painting that he helped him with his own hand.

       He has often said to me that he would have written something for the

help of artists, but feared not being able to express in writing what

he wished. But he delighted much in reading the poets, particularly

Dante and Petrarca, and in making madrigals and sonnets. And he sent

much, both in rhyme and prose, to the illustrious Marchioness of

Pescara, of whose virtues he was greatly enamoured, and she of his.

Many times she went from Viterbo to Rome to visit him, and Michael

Angelo made many things for her. He delighted much in the sacred

scriptures, like the good Christian he was, and held in veneration the

works of Fr. Girolamo Savonarola, having heard him preach. In his

manner of life he was most abstemious, being content when young with a

little bread and wine while at his work, and until he had finished the

Last Judgment he always waited for refreshment till the evening, when

he had done his work. Though rich he lived poorly, never taking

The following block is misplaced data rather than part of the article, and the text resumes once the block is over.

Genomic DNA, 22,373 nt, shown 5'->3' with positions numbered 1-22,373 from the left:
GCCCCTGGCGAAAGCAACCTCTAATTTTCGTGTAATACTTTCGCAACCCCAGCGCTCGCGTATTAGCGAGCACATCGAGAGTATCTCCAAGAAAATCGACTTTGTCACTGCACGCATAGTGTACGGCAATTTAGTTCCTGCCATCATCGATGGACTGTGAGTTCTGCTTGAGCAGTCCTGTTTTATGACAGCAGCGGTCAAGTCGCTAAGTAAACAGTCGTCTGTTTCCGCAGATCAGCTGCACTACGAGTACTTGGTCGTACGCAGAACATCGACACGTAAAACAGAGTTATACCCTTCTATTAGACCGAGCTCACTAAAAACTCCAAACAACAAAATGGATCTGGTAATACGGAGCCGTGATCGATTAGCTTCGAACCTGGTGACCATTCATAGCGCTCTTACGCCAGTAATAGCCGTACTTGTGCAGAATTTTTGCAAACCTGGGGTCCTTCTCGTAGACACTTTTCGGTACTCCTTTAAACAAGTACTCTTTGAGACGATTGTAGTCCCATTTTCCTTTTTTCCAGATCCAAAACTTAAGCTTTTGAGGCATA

presents from any one. He took little sleep, but often at night he

would rise to work, having made himself a paper cap, in the middle of

which he could fix his candle, so that he could have the use of his

hands. Vasari, who often saw this cap, noticed that he did not use wax

candles, but candles made of goats' tallow, and so he sent him four

bundles, which would be 40 lbs. His servant took them to him in the

evening, and when Michael Angelo refused to take them, he answered,

"Sir, carrying them here has almost broken my arms, and I will not

carry them back again; but there is some thick mud before your door in

which they will stand straight enough, and I will set light to them

all." Upon which Michael Angelo answered, "Put them down here, then,

for I will not have you playing tricks before my door." He told me

that often in his youth he had slept in his clothes, too worn out with

his labours to undress himself. Some have accused him of being

avaricious, but they are mistaken, for he freely gave away his

drawings and models and pictures, for which he might have obtained

thousands of crowns. And then, as for the money earned by the sweat of

his brow, bv his own study and labour-can any one be cailed avaricious

who remembered so many poor as he did, and secretly provided for the